I haven’t written in a few weeks but I felt I had to share something that I thought was very special and I hope you will agree.
Our close readers have likely noticed that over the past year or two we have added a nice number of divrei Torah and Torah topics columns, which I think is a good thing, although it’s certainly not easy in the slower summer weeks and somewhat thinner summer editions to have to decide which Torah pieces and writers to cut back on. Definitely very challenging and apologies to any of our writers whom we have cut back a bit on!
Having said that, among the columns we added was a weekly Zera Shimshon column, which we started publishing in September 2022 and which was introduced to me by my friend and running partner Yehudah Perlowitz and his wife, Rivky. (Publisher’s note: I wrote in this space about Yehudah back in March 2021 when he completed his 50th half marathon in 30 states, and he has added more since then, although he still has a way to go before running in all 50 states.)
Although the Sefer Zera Shimshon has become much more popular in the Orthodox world over the past two to three decades, and especially since Artscroll published a beautiful edition in recent years, I am fairly sure that many in our readership are still not that familiar with this sefer and its author. To recap briefly, the Zera Shimshon was published in the mid-late 1700s by R’ Shimshon Chaim Nachmani of Northern Italy. Rav Nachmani lived more than 250 years ago and was a respected rav and talmid chacham and was referred to by the Chida as a “chasida kadisha,” a holy chassid. Rav Nachmani was blessed with one son, who passed away in his father’s lifetime. Realizing that he would not be leaving a child to survive him, Rav Nachmani left, instead, a legacy of Torah thoughts – the Sefer Zera Shimshon on the Torah.
And he left a paragraph in the sefer’s hakdama (introduction) that would be changing lives centuries later. “Please study my sefer,” he wrote, entreating those reading his words. “Reward is great for those who do kindness graciously, and you shall have much peace from Heaven. Your eyes shall see children and children’s children, like olive shoots around your table. Your homes will be full of all the good. Wealth and honor will not cease from your descendants…”
In recent years, the segulah of learning from the Zera Shimshon as a means to ask for Hashem’s help in having children has only grown and grown and when my friends, the Perlowitzes, approached me last summer to ask if I would consider running a weekly commentary on the Zera Shimshon in our paper, I was certainly open to it. They also asked if they could sponsor the weekly column and after some back and forth, we agreed on an annual sponsorship amount and started running the column with our Sept. 1, 2022 edition.
And over the past few months, I have heard from a number of readers that they enjoy the Zera Shimshon column as something a bit different for our paper and have gotten mostly positive feedback on it.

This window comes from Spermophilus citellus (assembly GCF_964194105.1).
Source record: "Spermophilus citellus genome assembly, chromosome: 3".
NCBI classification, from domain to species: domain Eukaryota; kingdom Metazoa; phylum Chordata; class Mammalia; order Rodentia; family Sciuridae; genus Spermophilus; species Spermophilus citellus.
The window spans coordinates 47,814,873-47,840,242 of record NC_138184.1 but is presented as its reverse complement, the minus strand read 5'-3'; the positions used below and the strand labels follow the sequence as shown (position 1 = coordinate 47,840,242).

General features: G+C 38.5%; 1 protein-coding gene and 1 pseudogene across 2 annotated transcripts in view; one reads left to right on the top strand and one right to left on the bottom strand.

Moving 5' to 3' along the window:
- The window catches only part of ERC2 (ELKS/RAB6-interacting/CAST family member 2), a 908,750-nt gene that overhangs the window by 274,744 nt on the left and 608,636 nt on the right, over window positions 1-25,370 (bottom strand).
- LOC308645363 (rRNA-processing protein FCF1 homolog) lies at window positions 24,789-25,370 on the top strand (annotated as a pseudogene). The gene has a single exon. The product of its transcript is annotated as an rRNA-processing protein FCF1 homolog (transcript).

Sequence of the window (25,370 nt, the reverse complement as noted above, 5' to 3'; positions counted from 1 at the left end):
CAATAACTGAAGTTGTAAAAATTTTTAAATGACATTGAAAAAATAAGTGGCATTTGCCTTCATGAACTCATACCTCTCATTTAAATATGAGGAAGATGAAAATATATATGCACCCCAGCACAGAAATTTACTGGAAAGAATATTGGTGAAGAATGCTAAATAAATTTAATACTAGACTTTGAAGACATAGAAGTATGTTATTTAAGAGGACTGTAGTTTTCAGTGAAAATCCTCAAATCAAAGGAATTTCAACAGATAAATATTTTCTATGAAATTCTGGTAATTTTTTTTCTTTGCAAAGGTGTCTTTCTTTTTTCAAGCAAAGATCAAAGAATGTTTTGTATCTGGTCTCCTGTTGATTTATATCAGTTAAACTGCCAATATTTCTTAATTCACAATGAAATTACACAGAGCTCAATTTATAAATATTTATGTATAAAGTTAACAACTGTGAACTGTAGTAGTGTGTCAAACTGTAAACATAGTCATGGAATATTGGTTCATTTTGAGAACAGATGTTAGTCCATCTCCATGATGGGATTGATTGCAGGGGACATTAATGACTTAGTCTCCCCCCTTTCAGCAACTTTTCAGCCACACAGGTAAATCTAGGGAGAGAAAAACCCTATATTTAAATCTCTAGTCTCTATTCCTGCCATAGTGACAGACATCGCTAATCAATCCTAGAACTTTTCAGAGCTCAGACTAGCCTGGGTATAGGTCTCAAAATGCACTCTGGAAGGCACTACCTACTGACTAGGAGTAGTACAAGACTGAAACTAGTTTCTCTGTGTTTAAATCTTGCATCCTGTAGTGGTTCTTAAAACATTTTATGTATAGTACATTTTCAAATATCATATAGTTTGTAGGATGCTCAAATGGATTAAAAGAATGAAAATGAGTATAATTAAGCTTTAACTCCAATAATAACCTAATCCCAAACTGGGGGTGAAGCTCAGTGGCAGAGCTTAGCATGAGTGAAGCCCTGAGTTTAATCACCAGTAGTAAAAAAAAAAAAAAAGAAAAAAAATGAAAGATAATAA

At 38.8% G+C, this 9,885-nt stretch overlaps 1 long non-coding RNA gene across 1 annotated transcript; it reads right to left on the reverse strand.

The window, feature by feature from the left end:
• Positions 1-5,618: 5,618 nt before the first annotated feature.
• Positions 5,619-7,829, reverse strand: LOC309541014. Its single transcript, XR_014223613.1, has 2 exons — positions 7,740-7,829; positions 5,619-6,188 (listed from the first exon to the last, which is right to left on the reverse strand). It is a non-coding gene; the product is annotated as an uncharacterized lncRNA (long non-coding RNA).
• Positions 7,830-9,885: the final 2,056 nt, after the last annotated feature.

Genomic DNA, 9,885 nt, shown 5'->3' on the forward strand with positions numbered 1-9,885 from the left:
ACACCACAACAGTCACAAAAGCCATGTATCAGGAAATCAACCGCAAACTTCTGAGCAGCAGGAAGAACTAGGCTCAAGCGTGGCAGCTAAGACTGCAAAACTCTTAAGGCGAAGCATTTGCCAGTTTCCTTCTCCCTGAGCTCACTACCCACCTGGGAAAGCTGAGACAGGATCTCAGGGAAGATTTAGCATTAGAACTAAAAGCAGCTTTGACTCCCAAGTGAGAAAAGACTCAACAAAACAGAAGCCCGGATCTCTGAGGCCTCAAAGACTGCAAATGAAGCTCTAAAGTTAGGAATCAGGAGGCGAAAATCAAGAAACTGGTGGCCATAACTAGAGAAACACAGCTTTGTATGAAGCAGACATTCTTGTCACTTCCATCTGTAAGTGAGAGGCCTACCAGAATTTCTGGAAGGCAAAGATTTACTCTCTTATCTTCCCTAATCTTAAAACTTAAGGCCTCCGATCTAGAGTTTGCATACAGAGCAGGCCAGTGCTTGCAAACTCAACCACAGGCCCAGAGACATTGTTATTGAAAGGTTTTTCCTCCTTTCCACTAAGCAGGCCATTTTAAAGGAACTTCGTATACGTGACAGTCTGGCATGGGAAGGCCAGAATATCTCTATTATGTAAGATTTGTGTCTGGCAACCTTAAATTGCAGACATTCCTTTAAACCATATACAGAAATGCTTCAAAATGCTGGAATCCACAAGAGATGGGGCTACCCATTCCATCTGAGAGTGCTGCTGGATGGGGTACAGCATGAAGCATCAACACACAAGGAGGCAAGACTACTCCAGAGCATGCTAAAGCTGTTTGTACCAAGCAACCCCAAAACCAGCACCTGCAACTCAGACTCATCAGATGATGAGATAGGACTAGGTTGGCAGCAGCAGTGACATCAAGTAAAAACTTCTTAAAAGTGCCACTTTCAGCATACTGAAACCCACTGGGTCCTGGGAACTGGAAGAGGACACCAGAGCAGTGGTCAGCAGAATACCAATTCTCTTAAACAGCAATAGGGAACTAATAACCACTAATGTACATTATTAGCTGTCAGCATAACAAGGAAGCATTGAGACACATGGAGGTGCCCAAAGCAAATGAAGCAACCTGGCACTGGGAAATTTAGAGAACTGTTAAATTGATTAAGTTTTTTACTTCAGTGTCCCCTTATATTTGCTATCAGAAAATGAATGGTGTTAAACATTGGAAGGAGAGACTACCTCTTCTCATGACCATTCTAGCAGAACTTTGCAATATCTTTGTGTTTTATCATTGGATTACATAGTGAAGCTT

However, that’s not why I am mentioning it in this space. You see, I neglected to mention earlier that my friend Yehudah, who is a few days older than me, got married a few years ago to Rivky, and he and his wife did not have any children yet. Both he and Rivky have many nieces, nephews, grandnieces and grandnephews, and they are a devoted aunt and uncle team but I knew they wanted to have a child, although this is not something we ever discussed on our regular runs.
Well, about a month ago, he texted me on a Motzei Shabbat to say that he would need a rain check on our regular Sunday morning run. When I replied back a bit sharply to tell him that there was no rain in the forecast for that Sunday morning and that I didn’t understand why he was canceling on me, he proceeded to tell me that he had a pretty good excuse for once (I am usually the one canceling on him) as he and his wife, Rivky, just had their first child, a daughter, over Shabbat and they were still in the hospital. Of course, I was incredibly happy for him and Rivky, and I am still smiling and happy for them now as I write this.
Later on that week, Yehudah called to let me know that he and Rivky counted the days and that their new daughter was born precisely 280 days—a full nine month term—from the date of the first edition that the Zera Shimshon started running in our paper, the Sept 1 edition, and that they are firmly convinced that their involvement and sponsorship of the column played a role in the birth of their daughter. Wow.
I was quite taken aback when I heard this from my normally level-headed friend and while I am not necessarily someone who typically runs after all manner of segulahs and yeshuos, I cannot help but think the Perlowitzes may be right on this one. As Robert Ripley used to say, “Believe it or not!” I also feel that it’s never a bad thing to get an occasional and powerful personal reminder that there are forces at play in our world that defy easy explanation and point directly to Hashem’s continuing hashgacha and guidance in this world. And I am happy that our paper was a conduit and platform for this.
All in all, I think it’s pretty cool and special, and I hope you do as well.
Mazal tov to Yehudah and Rivky Perlowitz on the birth of their daughter Chaya Leah aka Lily!
To find out more about the Zera Shimshon, just read the weekly column in The Jewish Link or visit zerashimshon.co.il.
Closing Note: The Perlowitzes have asked that I let our readers know that they have added new names of couples (in Hebrew) who are in this matziv to the sponsor box at the end of every Zera Shimshon column (See page 52). They believe firmly in the power of tefilah and that one should never stop davening for what you need. If you know someone who might want to be included, email: [email protected]
By Moshe Kinderlehrer/
Co-Publisher, The Jewish Link